As a bit of a come on, here’s a video I’m putting together for the Knitting Millinery Class.

Note: There’s nothing whatsoever about CREATING hats in this video, it’s just a look at some hats through history, to set the tone and get the juices flowing for folks who sign up.  It’s only partially finished, but it will give you a taste of the exposition portion of the class.

Cooling Down

I may be the only human being in Minnesota who’s too hot today.  I’ve been sitting all day with the window open, I swear if I went outside I’d melt the new snow off the sidewalk.

I have fever, baby!

This is something that comes on sometimes, now I understand that it’s part of the fibro, but for the longest time I just figured I had malaria.  Mid afternoon or so I start to get very hot, and by 7pm you could fry an egg on my shoulders.  Which sounds oddly cooling and delicious to me right now.

So today’s been my ‘sending out my email newsletter’ day, paying the mortgage day, and just tying up loose ends day.

Spencer & A Birdcage

Jane Austen…

This past week I sent in my submissions for Jane Austen Knits, a special edition of Interweave Knits.

You can probably imagine how excited I am to see this issue!  I’m even more excited and hopeful that I’ll get a piece into it, I’m crossing my fingers.  After all, this is my great love, this knitting-in-a-historical-style thing, and I’ve enjoyed creating these submissions more than should be allowed.

Over Christmas I signed us up for Netflix and I’ve watched EVERY period drama on my computer as I work through these designs.  Very inspiring!

I’ve also been using pinterest to keep track of the research for this project (and several others) and have found it to be a VERY exciting way to easily keep track of great visuals I find online.

More Designing!

Staying home, not teaching so much, has been good for the design and writing end of my workload.  I’m swatching a lot more, getting more sedentary work done and feeling good about where HoTN is right now.  That’ll last for a few days, at least

Max with a Bagel & Talit!

And I’m slowly moving my website,, to a wordpress powered site.  It will be glitchy for a while as I work the kinks out, but ultimately it will be better looking and easier to update.  Finally I’ll update my portfolio, and get some things done that have been hanging over my head for a while.

One pattern I’d like to get up soon is the very simple one for Max’s Tallit & Kipot which I made for his Bar mitzvah.  I’d love to get that up in the next week or so, we’ll see how that goes!

More Teaching?

I’d like to teach more, though.  Right now I’m very glad that I’ve decided not to teach or travel in the winter months, but I need to begin setting up some engagements for the Summer.  If you know of a group or shop who would like to host me, please let me know!  I get my best leads from folks who read my blog or have taken a class with me.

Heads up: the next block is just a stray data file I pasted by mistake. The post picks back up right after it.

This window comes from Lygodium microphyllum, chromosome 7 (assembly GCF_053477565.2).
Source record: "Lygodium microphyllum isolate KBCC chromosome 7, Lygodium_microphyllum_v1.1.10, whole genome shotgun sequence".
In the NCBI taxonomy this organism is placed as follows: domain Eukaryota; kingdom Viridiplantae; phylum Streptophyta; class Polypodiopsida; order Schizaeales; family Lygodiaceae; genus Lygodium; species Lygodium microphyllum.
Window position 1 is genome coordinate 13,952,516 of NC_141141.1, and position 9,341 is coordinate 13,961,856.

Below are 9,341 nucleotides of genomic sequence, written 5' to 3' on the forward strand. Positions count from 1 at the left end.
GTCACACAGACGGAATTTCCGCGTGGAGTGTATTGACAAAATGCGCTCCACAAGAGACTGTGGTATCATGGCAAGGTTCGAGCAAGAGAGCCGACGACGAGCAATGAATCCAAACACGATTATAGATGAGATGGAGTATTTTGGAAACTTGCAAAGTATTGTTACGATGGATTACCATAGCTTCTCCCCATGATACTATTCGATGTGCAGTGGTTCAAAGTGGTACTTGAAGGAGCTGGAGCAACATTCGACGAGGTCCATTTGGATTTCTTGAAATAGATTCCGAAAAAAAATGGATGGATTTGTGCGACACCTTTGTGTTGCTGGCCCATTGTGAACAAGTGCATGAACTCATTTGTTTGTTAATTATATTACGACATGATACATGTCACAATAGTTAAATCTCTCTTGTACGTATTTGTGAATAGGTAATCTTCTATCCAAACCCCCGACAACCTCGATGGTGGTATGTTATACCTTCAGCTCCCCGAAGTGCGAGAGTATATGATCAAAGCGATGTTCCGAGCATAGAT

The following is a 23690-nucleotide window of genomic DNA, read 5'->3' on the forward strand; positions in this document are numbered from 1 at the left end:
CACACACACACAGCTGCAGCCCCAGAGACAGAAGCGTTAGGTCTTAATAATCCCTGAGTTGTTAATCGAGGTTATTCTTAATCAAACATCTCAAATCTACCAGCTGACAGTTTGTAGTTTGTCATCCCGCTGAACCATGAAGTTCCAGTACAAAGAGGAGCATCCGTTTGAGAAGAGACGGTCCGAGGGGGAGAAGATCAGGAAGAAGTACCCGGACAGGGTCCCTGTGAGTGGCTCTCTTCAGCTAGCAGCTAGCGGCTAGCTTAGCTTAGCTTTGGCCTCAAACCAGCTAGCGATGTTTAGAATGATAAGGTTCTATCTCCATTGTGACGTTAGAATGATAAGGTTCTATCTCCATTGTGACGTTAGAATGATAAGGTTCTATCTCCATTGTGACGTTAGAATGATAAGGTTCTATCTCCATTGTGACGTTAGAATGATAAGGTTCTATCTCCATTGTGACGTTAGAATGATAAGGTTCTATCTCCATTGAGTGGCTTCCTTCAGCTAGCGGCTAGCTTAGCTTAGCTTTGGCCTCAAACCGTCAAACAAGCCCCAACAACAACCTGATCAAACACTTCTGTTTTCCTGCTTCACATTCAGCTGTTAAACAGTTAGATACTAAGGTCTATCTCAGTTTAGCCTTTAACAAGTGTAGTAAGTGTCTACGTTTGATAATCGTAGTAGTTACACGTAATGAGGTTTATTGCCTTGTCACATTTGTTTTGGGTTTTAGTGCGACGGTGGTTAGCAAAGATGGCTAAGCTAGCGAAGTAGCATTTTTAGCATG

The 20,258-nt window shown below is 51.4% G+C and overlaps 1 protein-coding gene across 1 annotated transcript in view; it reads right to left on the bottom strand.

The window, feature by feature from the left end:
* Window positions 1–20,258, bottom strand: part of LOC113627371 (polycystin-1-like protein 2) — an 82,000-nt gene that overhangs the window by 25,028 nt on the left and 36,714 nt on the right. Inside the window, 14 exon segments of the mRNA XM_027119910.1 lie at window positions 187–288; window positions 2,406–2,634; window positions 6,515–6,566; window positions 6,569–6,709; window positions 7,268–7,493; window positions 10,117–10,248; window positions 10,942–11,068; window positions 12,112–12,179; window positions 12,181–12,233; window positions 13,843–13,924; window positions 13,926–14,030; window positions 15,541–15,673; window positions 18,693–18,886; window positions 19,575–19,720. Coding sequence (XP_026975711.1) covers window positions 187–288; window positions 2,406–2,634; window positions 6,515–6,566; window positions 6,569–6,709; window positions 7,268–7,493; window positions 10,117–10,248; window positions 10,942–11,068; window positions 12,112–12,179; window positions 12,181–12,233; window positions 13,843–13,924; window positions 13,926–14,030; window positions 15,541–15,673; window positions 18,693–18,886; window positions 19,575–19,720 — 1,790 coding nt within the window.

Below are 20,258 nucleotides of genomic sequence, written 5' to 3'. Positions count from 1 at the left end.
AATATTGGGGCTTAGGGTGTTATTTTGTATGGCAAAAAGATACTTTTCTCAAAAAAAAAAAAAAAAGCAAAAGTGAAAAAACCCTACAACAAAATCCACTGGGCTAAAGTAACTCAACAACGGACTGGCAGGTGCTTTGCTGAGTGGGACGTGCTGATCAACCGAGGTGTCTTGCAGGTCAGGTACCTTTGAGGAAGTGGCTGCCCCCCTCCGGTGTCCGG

I’m toying with the idea of having a small knitting retreat over Labor Day, my 50th birthday, here in MN.  I’m working out the plan to see if it’s feasible, but if it is it would be stellar!  I can move easily in the warm September, and I’d be close to home (yay!)  I’ll keep details posted on my blog and website about this, it’s mostly a matter of finding a location that will work well for a wonderful teaching & learning experience.

Imperial Ranch Poncho 1

Imperial Ranch Poncho

More Online…

I’m preparing two classes to start in March, Knitting Millinery and New Directions In Color.

Both classes will be self guided – meaning the students can move at their own pace and I’ll be available for one-0n-one chats as the students need them.  I’ve found this has been the best setup for the classes, as so many folks couldn’t make the group chats and then felt awkward about asking me for a private chat.

And some folks just don’t need the chat – they love working on their own, finding their way through the material, which is just great!  Whatever works best for any given student is what works best for me!

There’s been an amazing response to my Imperial Plaid Poncho, which I will use in my new Online Colorwork Class to demonstrate some unusual but inspiring techniques to get anyone comfortable with working with several different colors of yarn.  Aside from acquiring the pattern from the Imperial Yarn Company, this will be the only chance folks will have to get this pattern until I’m allowed to sell it next Christmas.

Silence is Golden!

I’ve been very quiet, but it’s because I’ve been working on a few various projects and have been nursing the tail end of a cold.  So here’s what I’ve been doing, for you lovely, patient folks!

MN Knitters Guild

Last night I gave a short talk at the Minnesota Knitters Guild about Standardization And Fashion History – or “Why I want to dress you like an Minoan” It went really well, it was very enjoyable (well, for me at least!) and folks laughed!

I had a chance to see friends I hadn’t seen in a while, and folks who had fallen off of my radar.  THANK YOU MN KNITTING GUILD for hosting me!

As part of my talk I discussed where I am with History on Two Needles and played a short movie that I’d made to show some of my research and back-work.  Here it is, for your eddification:

My projects thus far, some of the pitfalls, and some of the triumphs. No words, just images and music.

Plaid & Cables


I wanted to participate in Shannon Okey’s NaKniSweMo, so this year the planets were finally in alignment and I had a nice-sized project to jump in with.

I’ve just finished this lovely poncho for Imperial Ranch Yarns, I was inspired by their very colorful yarns and wanted to make a BIG piece of fabric.  Two, actually.